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Mike is a certified PMP project manager and a certified ScrumMaster. Mike was involved with the creation of the DSDM Agile Project Leader certification, holds this certification at the Foundation, Practitioner, and Examiner levels. Mike was named an honorary member of the DSDM consortium and served on the board of APLN and the Lean Software and Systems Consortium. He currently co-leads the PMI Agile Community of Practice. Mike is a DZone MVB and is not an employee of DZone and has posted 148 posts at DZone. You can read more from them at their website. View Full User Profile

Product Owners in Practice

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At the risk of being accused of bashing Scrum for the second time this week, I want to talk a little about the Product Owner role. What I want to explore a bit is why the Product Owner is such an important construct in Scrum... and furthermore, why it is difficult for so many organizations to really fill it well.

The Product Owner is the person responsible for determining what the team is going to build. This is an important construct in Scrum because it unifies the voice of the business for the team. The Product Owner gives the team unambiguous direction and ensures they don't have to worry about conflicting business priorities.

As a community, we seem to be backing away from the idea of a Product Owner as the single wringable neck... but that's really the whole point, isn't it? We need to have ONE person that is RESPONSIBLE for telling the team what to build. Without it, how are we sure we are building the right product? How do we know the person defining the backlog can singularly and authoritatively guide the output of the team?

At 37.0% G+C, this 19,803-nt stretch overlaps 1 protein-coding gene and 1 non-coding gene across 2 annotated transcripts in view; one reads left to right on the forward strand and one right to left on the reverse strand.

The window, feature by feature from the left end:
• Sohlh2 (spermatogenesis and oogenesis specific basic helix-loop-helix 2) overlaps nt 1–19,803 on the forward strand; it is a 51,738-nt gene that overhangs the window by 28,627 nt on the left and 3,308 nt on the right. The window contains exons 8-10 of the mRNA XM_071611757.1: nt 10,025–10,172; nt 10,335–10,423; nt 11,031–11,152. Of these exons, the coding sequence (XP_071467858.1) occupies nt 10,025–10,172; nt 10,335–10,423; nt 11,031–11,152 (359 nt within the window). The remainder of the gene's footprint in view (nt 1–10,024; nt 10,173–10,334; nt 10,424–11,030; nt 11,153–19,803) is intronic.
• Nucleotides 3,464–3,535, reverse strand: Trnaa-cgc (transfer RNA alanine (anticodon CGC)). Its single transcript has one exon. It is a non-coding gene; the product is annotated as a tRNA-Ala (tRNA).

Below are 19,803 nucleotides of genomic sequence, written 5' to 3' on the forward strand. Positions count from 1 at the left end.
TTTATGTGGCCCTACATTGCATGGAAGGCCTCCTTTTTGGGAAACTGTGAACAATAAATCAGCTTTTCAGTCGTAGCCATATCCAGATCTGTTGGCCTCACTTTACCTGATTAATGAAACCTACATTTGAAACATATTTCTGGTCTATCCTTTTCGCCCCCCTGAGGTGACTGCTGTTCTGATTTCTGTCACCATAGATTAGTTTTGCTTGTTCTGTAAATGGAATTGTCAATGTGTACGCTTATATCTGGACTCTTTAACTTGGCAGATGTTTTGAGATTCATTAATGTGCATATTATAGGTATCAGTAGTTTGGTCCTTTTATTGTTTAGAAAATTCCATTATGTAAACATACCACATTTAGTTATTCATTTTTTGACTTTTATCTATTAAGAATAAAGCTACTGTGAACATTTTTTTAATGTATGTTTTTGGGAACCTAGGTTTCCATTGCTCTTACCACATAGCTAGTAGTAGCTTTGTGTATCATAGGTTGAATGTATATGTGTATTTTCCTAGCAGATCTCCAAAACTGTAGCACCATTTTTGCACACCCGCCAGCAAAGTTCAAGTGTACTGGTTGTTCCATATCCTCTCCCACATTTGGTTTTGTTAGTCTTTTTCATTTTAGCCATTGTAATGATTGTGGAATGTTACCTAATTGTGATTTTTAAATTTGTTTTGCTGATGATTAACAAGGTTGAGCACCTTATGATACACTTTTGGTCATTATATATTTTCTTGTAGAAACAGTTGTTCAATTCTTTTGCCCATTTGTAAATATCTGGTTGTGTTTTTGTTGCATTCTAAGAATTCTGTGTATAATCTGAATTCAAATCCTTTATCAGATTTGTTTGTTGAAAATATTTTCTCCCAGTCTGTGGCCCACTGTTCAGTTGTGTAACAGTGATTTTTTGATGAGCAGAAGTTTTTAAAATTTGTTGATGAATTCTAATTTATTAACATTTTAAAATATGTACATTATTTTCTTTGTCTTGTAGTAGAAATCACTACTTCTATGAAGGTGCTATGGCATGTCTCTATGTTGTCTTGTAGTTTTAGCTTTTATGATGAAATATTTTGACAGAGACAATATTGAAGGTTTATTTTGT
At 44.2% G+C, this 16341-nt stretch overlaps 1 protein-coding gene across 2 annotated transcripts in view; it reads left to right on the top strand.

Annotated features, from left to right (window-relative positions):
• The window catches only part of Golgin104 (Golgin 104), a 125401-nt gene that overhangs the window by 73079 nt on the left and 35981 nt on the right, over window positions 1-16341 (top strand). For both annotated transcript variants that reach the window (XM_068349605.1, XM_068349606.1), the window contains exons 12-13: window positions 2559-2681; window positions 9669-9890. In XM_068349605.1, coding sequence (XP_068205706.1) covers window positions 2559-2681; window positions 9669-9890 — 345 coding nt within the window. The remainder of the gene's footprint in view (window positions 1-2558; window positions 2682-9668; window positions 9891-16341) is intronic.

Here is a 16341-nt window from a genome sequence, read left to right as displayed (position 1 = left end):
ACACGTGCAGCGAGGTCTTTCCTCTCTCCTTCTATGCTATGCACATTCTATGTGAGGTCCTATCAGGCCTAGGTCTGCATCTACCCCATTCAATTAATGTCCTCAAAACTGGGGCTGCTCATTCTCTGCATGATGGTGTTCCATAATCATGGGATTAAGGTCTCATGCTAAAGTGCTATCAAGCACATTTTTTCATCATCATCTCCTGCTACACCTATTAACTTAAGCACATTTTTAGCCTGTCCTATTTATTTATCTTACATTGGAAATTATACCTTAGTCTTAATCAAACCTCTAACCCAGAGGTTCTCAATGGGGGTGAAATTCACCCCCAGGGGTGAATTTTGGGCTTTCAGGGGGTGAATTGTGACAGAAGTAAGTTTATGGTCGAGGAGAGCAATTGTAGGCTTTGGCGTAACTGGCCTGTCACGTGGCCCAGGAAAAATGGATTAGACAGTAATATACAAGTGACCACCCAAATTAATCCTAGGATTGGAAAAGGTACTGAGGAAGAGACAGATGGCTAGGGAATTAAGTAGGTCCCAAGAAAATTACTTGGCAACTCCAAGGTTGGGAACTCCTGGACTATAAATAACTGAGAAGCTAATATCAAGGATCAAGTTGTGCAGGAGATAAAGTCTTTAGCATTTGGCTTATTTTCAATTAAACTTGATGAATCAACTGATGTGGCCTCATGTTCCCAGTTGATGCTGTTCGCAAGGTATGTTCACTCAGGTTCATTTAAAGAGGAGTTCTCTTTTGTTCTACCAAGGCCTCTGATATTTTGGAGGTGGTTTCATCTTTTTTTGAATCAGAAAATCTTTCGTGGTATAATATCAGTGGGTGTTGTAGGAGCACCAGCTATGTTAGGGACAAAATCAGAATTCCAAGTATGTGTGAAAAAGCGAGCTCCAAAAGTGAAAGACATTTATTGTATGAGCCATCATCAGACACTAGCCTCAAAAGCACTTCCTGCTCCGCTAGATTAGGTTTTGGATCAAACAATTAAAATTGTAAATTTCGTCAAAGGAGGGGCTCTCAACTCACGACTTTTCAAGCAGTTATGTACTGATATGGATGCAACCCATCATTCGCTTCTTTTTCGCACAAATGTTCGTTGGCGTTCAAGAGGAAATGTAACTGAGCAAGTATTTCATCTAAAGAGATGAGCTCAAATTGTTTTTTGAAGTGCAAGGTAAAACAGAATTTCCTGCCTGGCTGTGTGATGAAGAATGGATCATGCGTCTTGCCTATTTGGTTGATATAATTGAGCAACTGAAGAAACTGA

In reality though, how often does one person really own a product? If there really is one person that owns the product, how often does that person have time to sit full time with the team? Is it realistic to ask the real Product Owner serve as Product Manager, Project Manager, and Analyst? Is it realistic we can have one person own the vision and guide the execution in any but the most trivial of organizations?

As Scrum goes more mainstream, there seems to be acknowledgement that most of the time, we have multiple people filling the role, most of whom are merely proxies for the real decision makers. If this has become the norm, if we don't have a single authoritative voice to guide the team, if we don't have a single person that decides what to build, what is the point of having a role called Product Owner anyway?

I wonder if most of us are even honoring the basic principles behind why the Product Owner role was created in the first place? Are we bending Scrum because the demands it places on us are just too great?

So again, I find myself asking questions like... if the PO doesn't really OWN the product, are we bending Scrum past it's acceptable limits? If we have several stakeholders in a PO team, are we doing Scrum-but? Do I REALLY have to empower a SINGLE person to be ACCOUNTABLE for telling the team what to build? If I don't am I really doing Scrum? Where are the limits? What defines acceptable adaptation?

So... I think what is nagging me here is a growing dissonance between what you might call textbook Scrum, and Scrum as practiced in most organizations, by most people I talk with. I don't want to bash Scrum, I want to reconcile how we teach it, how we certify it, with how it is generally practiced. And by all means, if we are going to certify these adaptations, I'd like to see us start including them in our body of knowledge, however lightweight or informal.
Published at DZone with permission of Mike Cottmeyer, author and DZone MVB. (source)

(Note: Opinions expressed in this article and its replies are the opinions of their respective authors and not those of DZone, Inc.)


Paul Russel replied on Sun, 2012/06/10 - 5:41am

If you get the fundamental stuff straight… good daily stand-up meetings usually follow.”
Can’t agree more. In one of my first teams that followed Scrum, there was a lot of scepticism (naturally) at the new set of meetings (daily scrum, review/retro, sprint planning etc.) and there was also a sort of inertia, that made people to *not* collaborate. I can’t explain it, it was frustrating. It took a while for things to fall into place, but when it did, it was a giant leap.

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